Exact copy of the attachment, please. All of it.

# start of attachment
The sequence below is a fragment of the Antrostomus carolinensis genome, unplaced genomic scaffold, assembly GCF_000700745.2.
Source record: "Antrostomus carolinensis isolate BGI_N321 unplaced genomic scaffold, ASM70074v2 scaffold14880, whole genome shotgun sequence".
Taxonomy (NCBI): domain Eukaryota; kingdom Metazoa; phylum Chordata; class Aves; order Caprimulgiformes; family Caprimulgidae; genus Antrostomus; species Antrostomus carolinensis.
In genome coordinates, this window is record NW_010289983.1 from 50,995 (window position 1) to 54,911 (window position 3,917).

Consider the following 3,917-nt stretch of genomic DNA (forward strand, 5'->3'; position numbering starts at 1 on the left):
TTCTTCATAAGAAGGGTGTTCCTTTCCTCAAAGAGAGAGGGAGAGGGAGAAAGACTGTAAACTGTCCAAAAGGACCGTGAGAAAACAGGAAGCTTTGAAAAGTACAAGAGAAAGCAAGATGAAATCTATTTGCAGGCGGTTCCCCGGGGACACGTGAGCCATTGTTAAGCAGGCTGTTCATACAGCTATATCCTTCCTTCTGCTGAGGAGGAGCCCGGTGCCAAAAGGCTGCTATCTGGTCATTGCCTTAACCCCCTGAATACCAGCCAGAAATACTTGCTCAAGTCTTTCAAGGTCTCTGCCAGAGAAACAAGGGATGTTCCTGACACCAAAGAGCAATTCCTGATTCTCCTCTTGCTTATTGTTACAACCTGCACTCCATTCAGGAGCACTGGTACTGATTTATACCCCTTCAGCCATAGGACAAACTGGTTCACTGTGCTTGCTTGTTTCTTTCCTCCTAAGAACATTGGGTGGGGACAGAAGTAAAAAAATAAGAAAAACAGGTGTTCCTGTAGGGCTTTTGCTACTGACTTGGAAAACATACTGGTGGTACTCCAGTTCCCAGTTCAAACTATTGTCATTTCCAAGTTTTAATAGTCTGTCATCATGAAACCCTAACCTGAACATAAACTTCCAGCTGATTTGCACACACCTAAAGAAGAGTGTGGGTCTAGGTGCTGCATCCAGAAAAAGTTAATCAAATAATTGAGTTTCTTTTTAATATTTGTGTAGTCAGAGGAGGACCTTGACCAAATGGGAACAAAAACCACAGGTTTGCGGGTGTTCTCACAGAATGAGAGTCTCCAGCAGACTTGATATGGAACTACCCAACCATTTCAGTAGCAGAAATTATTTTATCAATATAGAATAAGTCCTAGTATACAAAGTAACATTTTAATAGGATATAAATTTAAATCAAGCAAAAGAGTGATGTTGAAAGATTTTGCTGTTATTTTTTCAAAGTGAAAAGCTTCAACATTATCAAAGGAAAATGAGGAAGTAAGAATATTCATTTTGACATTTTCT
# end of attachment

The sequence below is a fragment of the Antrostomus carolinensis genome, unplaced genomic scaffold, assembly GCF_000700745.2.
Source record: "Antrostomus carolinensis isolate BGI_N321 unplaced genomic scaffold, ASM70074v2 scaffold14880, whole genome shotgun sequence".
Taxonomy (NCBI): domain Eukaryota; kingdom Metazoa; phylum Chordata; class Aves; order Caprimulgiformes; family Caprimulgidae; genus Antrostomus; species Antrostomus carolinensis.
In genome coordinates, this window is record NW_010289983.1 from 50,995 (window position 1) to 54,911 (window position 3,917).

Consider the following 3,917-nt stretch of genomic DNA (forward strand, 5'->3'; position numbering starts at 1 on the left):
TTCTTCATAAGAAGGGTGTTCCTTTCCTCAAAGAGAGAGGGAGAGGGAGAAAGACTGTAAACTGTCCAAAAGGACCGTGAGAAAACAGGAAGCTTTGAAAAGTACAAGAGAAAGCAAGATGAAATCTATTTGCAGGCGGTTCCCCGGGGACACGTGAGCCATTGTTAAGCAGGCTGTTCATACAGCTATATCCTTCCTTCTGCTGAGGAGGAGCCCGGTGCCAAAAGGCTGCTATCTGGTCATTGCCTTAACCCCCTGAATACCAGCCAGAAATACTTGCTCAAGTCTTTCAAGGTCTCTGCCAGAGAAACAAGGGATGTTCCTGACACCAAAGAGCAATTCCTGATTCTCCTCTTGCTTATTGTTACAACCTGCACTCCATTCAGGAGCACTGGTACTGATTTATACCCCTTCAGCCATAGGACAAACTGGTTCACTGTGCTTGCTTGTTTCTTTCCTCCTAAGAACATTGGGTGGGGACAGAAGTAAAAAAATAAGAAAAACAGGTGTTCCTGTAGGGCTTTTGCTACTGACTTGGAAAACATACTGGTGGTACTCCAGTTCCCAGTTCAAACTATTGTCATTTCCAAGTTTTAATAGTCTGTCATCATGAAACCCTAACCTGAACATAAACTTCCAGCTGATTTGCACACACCTAAAGAAGAGTGTGGGTCTAGGTGCTGCATCCAGAAAAAGTTAATCAAATAATTGAGTTTCTTTTTAATATTTGTGTAGTCAGAGGAGGACCTTGACCAAATGGGAACAAAAACCACAGGTTTGCGGGTGTTCTCACAGAATGAGAGTCTCCAGCAGACTTGATATGGAACTACCCAACCATTTCAGTAGCAGAAATTATTTTATCAATATAGAATAAGTCCTAGTATACAAAGTAACATTTTAATAGGATATAAATTTAAATCAAGCAAAAGAGTGATGTTGAAAGATTTTGCTGTTATTTTTTCAAAGTGAAAAGCTTCAACATTATCAAAGGAAAATGAGGAAGTAAGAATATTCATTTTGACATTTTCT